Yeah, it’s a great question. So we, you know, yeah, I would say the short answer is yours. In the sense that we’re prototyping this for a very long time before we one came together as a team. But true, so any true scale and we’re in terms of selling the product. I mean, I think the first prototypes or hand sewn he had was and sewing dress shirts, and I was hand sewing, you know, performance professional dress socks in, you know, 2010, 2011, it wasn’t till 2012 that we actually, you know, hit the market hard and came out running. So it certainly wasn’t a quick process between the amount of r&d we had to do, but also just learning an industry we weren’t familiar with. So aside from not wanting to work for someone else, and aside from your family, what’s your why Yeah, actually know that bus at least admit a personal note, the first one you said there, which was sometimes myth that kind of working for yourself where I think that you certainly get to work for, you know, your vision, but you do have a pretty massive amount of accountability that I think a lot of, you know, new entrepreneurs don’t anticipate. And that’s that we are accountable to our board, obviously, in the sense that they kind of just for accountable to our investors that we’ve chosen to take on or accountable to our team in the sense that they’ve taken a big risk in their career to join our vision and we’re accountable to our customer, we trust us to do certain things that we need to execute on. So in that way, I think that that’s certainly wouldn’t be the top on my list of, of, you know, things that working for myself, but more so working for a vision I truly believe in. But the deeper why is that we really think people can be a lot happier and more productive and a to go achieve whatever is there after if they’re not worried about being held back by kind of super stiff and crummy and and and just uncomfortable clothing. Right? It seems so simple. But if you look at the world of sports, something we’ve embraced that you wouldn’t see somebody getting onto a you know, an NBA court wearing a long sleeve cotton shirt that we realized that functional fabrics and fabrication methods and design thinking and engineering thinking in apparel can have a massive impact on your day on your performance that that should be true across the board. Not just on a on an NB a court.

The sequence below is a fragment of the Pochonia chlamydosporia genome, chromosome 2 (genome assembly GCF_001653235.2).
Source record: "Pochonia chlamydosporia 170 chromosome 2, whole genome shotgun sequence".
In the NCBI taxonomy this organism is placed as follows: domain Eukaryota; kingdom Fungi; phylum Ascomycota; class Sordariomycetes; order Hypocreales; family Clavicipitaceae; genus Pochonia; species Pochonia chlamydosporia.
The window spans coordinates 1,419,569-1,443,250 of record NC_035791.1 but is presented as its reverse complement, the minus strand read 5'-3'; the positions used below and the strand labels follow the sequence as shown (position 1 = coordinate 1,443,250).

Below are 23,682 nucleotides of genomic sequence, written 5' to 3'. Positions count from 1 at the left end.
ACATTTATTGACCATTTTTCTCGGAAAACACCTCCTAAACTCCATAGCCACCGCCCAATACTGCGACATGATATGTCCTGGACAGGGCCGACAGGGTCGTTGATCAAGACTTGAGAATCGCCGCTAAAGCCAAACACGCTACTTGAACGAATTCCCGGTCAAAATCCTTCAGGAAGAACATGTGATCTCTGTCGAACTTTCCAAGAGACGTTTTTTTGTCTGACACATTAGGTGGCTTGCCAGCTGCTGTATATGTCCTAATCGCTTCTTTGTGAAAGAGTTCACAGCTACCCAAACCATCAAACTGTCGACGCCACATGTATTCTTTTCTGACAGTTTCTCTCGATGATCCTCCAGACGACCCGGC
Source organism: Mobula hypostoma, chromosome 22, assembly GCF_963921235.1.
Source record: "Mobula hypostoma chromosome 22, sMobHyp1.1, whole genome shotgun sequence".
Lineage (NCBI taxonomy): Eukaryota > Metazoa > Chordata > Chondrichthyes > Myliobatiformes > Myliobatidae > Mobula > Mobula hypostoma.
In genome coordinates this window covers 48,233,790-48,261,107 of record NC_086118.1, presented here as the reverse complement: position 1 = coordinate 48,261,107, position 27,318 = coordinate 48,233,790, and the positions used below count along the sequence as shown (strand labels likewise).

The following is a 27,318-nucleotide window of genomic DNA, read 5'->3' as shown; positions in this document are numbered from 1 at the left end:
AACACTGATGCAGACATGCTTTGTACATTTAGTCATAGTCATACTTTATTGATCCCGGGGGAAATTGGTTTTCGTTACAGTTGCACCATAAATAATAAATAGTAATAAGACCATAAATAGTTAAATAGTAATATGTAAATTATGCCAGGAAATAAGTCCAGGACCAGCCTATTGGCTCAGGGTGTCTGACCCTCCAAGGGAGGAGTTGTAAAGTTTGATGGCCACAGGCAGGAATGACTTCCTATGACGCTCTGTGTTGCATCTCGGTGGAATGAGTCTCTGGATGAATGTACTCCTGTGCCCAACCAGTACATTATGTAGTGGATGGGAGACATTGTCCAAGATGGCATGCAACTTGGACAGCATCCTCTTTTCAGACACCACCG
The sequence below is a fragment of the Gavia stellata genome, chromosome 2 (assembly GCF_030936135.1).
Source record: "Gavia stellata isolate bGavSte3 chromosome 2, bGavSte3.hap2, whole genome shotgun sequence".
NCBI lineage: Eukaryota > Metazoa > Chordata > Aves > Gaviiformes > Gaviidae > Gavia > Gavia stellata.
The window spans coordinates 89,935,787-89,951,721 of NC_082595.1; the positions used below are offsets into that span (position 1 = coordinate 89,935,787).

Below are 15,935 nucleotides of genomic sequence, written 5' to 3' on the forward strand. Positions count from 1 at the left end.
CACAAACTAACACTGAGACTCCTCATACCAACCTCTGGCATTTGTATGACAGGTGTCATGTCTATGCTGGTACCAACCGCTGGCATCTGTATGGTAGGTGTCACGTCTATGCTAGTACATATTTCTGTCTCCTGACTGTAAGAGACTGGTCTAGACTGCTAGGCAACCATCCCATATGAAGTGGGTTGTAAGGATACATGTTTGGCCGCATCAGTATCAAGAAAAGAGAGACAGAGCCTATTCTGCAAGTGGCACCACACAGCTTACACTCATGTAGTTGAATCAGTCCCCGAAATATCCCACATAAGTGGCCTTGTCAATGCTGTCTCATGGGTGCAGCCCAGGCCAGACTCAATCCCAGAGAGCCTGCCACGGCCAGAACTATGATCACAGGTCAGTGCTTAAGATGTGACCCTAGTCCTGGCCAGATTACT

I love that. And I love what you said about that you are accountable to people. Even though you you’re a business owner. I interview a lot of people that I wouldn’t call them solo printers, but they don’t have investors. They don’t have a board. And so yeah, they do get to make the rules. And sometimes I get a little bit jealous. Yeah, a little bit just when they’re like, Oh, I can’t work from the beach. And I’m like, Well, I have to be in the office three days a week. But yeah, I am accountable. We are accountable to investors, and I’m accountable to my business partners and my in our clients and customers. Yeah, it’s totally true. So. So yeah, I think and then I guess I think that’s the difference between being in a start up or in a business that’s taken investment and being completely self funded, and totally No, either. But I will say that I think we’ve almost intentionally found forms of accountability, I’d say investors are more hands off, we elected to create a board that can hold us accountable and sensitive outside help in terms of driving to a vision can be really helpful. So I think in a world, you know, I think we could probably have done this self funded, we could have done it without a board. Yeah, we could, we could, we could have built something very different. I don’t think nearly as as as big or powerful as we are, you know, without a team. But I do think creating forms of accountability should be something that you almost seek and look forward to in the sense that you get to do this together, and everyone wins together instead of and again, it’s a personal preference, I think, is that we appreciate and welcome the the outside accountability. Yeah, yeah, totally agree with that. For me, I feel like it’s been important because I don’t think we would have gotten as far as we’ve gotten without the accountability. Yeah, I think that’s totally true.